North Korea - Economic Plans
The DPRK allowed only a sharply limited role for market allocation, mainly in the rural sector, where peasants sold produce from small private plots. There was almost no small business. The North also sought a self-reliant, independent national economy; therefore, it would seem to be a typical socialist system on the Stalinist model, and certainly it was in the emphasis on heavy industry.
After the Korean War, the Korean people were confronted with difficult tasks to rehabilitate the ruined national economy and stabilize the people's living in a short period while pushing ahead with the socialist revolution. Damages caused by the war were enormous. The US troops dropped average 18 bombs per sq.km. reducing cities and rural areas to ashes. All sectors of the national economy, irrespective of factories, rural economy and rail transport and facilities of education, culture and public health were damaged. People were completely deprived of houses and living tools, and food and clothes were in short supply. Indeed, the country's situation was in a harsh condition beyond description and a number of complex issues were raised.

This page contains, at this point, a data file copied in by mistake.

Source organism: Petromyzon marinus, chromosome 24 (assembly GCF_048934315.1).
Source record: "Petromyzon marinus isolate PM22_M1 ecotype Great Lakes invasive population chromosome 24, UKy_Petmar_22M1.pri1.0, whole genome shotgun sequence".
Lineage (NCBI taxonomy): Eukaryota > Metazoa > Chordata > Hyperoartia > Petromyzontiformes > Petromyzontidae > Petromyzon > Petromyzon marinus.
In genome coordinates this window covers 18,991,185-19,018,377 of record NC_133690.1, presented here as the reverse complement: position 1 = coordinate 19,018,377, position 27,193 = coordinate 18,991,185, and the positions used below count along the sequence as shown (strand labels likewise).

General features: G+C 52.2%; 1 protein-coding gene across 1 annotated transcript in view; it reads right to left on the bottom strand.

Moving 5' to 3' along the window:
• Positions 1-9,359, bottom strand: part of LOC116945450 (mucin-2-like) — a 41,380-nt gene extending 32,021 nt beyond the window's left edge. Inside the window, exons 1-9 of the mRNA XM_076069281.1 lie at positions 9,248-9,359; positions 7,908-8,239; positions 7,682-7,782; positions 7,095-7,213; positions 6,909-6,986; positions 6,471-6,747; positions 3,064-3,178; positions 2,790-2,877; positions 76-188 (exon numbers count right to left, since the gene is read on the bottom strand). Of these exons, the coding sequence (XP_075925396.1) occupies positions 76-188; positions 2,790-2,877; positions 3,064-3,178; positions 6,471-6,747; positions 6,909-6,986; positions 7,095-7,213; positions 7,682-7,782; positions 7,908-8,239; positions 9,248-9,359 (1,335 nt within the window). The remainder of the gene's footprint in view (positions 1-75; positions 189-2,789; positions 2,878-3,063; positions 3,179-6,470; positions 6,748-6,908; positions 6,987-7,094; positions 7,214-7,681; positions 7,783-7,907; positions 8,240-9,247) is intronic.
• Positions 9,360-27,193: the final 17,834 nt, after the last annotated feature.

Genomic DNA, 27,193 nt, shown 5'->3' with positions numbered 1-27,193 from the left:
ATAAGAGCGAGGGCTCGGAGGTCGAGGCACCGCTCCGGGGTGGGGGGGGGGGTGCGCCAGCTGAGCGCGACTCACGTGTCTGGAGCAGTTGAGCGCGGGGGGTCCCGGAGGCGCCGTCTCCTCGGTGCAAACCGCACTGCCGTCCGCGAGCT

The Party viewed heavy industry as a centerpiece to solution of all issues arising in postwar reconstruction and advanced a basic line of economic construction on developing light industry and agriculture simultaneously while giving priority to the heavy industry. In terms of developing industries, especially heavy industry, the Party made sure those sectors urgently needed for the national economy and the people's livelihood and able to produce quick economic results should be rehabilitated on a priority basis. In the rural economy an emphasis was put on the agricultural production in order to solve the food problem at an early date while introducing socialist cooperation of private farming.